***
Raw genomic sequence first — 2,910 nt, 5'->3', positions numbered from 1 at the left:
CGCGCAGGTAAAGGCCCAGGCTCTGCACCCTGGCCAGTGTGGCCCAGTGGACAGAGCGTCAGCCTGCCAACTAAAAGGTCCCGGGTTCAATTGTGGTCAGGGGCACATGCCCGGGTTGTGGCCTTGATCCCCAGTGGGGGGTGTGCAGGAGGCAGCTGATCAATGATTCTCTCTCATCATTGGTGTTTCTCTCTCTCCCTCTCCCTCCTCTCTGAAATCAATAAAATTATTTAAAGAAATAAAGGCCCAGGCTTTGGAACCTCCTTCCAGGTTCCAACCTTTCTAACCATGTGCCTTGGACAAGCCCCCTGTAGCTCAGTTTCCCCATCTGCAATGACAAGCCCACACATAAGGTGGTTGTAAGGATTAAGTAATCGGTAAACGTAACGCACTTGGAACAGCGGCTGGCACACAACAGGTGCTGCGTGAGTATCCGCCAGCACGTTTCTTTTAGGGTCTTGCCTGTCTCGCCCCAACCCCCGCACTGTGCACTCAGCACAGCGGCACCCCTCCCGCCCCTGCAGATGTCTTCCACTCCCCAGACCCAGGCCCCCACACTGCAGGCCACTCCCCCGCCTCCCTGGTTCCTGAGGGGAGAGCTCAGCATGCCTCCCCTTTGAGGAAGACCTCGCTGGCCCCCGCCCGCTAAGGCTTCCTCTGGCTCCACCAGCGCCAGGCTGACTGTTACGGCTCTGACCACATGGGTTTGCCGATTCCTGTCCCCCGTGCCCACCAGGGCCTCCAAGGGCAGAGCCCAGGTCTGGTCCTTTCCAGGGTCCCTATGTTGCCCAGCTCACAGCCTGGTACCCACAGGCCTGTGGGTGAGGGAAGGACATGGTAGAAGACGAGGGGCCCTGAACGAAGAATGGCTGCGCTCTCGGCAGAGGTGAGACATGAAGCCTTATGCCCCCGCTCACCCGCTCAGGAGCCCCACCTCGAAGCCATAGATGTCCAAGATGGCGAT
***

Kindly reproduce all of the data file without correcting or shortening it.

Raw genomic sequence first — 2,910 nt, 5'->3', positions numbered from 1 at the left:
CGCGCAGGTAAAGGCCCAGGCTCTGCACCCTGGCCAGTGTGGCCCAGTGGACAGAGCGTCAGCCTGCCAACTAAAAGGTCCCGGGTTCAATTGTGGTCAGGGGCACATGCCCGGGTTGTGGCCTTGATCCCCAGTGGGGGGTGTGCAGGAGGCAGCTGATCAATGATTCTCTCTCATCATTGGTGTTTCTCTCTCTCCCTCTCCCTCCTCTCTGAAATCAATAAAATTATTTAAAGAAATAAAGGCCCAGGCTTTGGAACCTCCTTCCAGGTTCCAACCTTTCTAACCATGTGCCTTGGACAAGCCCCCTGTAGCTCAGTTTCCCCATCTGCAATGACAAGCCCACACATAAGGTGGTTGTAAGGATTAAGTAATCGGTAAACGTAACGCACTTGGAACAGCGGCTGGCACACAACAGGTGCTGCGTGAGTATCCGCCAGCACGTTTCTTTTAGGGTCTTGCCTGTCTCGCCCCAACCCCCGCACTGTGCACTCAGCACAGCGGCACCCCTCCCGCCCCTGCAGATGTCTTCCACTCCCCAGACCCAGGCCCCCACACTGCAGGCCACTCCCCCGCCTCCCTGGTTCCTGAGGGGAGAGCTCAGCATGCCTCCCCTTTGAGGAAGACCTCGCTGGCCCCCGCCCGCTAAGGCTTCCTCTGGCTCCACCAGCGCCAGGCTGACTGTTACGGCTCTGACCACATGGGTTTGCCGATTCCTGTCCCCCGTGCCCACCAGGGCCTCCAAGGGCAGAGCCCAGGTCTGGTCCTTTCCAGGGTCCCTATGTTGCCCAGCTCACAGCCTGGTACCCACAGGCCTGTGGGTGAGGGAAGGACATGGTAGAAGACGAGGGGCCCTGAACGAAGAATGGCTGCGCTCTCGGCAGAGGTGAGACATGAAGCCTTATGCCCCCGCTCACCCGCTCAGGAGCCCCACCTCGAAGCCATAGATGTCCAAGATGGCGAT